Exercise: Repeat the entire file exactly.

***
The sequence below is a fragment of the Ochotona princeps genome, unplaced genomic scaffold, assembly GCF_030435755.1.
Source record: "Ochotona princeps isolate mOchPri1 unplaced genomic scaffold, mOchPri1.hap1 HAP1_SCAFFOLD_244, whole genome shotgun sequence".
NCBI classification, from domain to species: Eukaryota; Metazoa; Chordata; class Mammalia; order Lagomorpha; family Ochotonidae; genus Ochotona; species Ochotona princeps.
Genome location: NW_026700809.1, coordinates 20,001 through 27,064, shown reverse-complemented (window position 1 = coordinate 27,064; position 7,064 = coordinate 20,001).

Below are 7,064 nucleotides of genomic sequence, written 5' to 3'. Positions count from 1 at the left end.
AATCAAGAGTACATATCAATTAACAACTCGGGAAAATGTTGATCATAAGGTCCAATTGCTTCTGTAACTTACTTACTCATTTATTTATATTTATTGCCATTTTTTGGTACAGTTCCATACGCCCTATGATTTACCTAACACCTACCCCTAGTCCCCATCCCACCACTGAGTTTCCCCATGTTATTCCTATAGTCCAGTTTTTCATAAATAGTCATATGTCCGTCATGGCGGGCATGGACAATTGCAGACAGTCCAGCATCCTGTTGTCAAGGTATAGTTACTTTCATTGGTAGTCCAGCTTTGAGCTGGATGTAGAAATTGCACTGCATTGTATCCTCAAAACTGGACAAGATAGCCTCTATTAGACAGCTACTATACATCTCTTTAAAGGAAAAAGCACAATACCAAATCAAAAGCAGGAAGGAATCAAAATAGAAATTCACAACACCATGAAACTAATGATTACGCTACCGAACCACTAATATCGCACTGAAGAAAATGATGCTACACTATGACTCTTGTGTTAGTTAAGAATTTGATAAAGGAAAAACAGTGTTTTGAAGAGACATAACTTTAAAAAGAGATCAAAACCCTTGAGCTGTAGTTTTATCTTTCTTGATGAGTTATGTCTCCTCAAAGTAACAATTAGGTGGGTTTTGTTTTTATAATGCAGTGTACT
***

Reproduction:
The sequence below is a fragment of the Ochotona princeps genome, unplaced genomic scaffold, assembly GCF_030435755.1.
Source record: "Ochotona princeps isolate mOchPri1 unplaced genomic scaffold, mOchPri1.hap1 HAP1_SCAFFOLD_244, whole genome shotgun sequence".
NCBI classification, from domain to species: Eukaryota; Metazoa; Chordata; class Mammalia; order Lagomorpha; family Ochotonidae; genus Ochotona; species Ochotona princeps.
Genome location: NW_026700809.1, coordinates 20,001 through 27,064, shown reverse-complemented (window position 1 = coordinate 27,064; position 7,064 = coordinate 20,001).

Below are 7,064 nucleotides of genomic sequence, written 5' to 3'. Positions count from 1 at the left end.
AATCAAGAGTACATATCAATTAACAACTCGGGAAAATGTTGATCATAAGGTCCAATTGCTTCTGTAACTTACTTACTCATTTATTTATATTTATTGCCATTTTTTGGTACAGTTCCATACGCCCTATGATTTACCTAACACCTACCCCTAGTCCCCATCCCACCACTGAGTTTCCCCATGTTATTCCTATAGTCCAGTTTTTCATAAATAGTCATATGTCCGTCATGGCGGGCATGGACAATTGCAGACAGTCCAGCATCCTGTTGTCAAGGTATAGTTACTTTCATTGGTAGTCCAGCTTTGAGCTGGATGTAGAAATTGCACTGCATTGTATCCTCAAAACTGGACAAGATAGCCTCTATTAGACAGCTACTATACATCTCTTTAAAGGAAAAAGCACAATACCAAATCAAAAGCAGGAAGGAATCAAAATAGAAATTCACAACACCATGAAACTAATGATTACGCTACCGAACCACTAATATCGCACTGAAGAAAATGATGCTACACTATGACTCTTGTGTTAGTTAAGAATTTGATAAAGGAAAAACAGTGTTTTGAAGAGACATAACTTTAAAAAGAGATCAAAACCCTTGAGCTGTAGTTTTATCTTTCTTGATGAGTTATGTCTCCTCAAAGTAACAATTAGGTGGGTTTTGTTTTTATAATGCAGTGTACT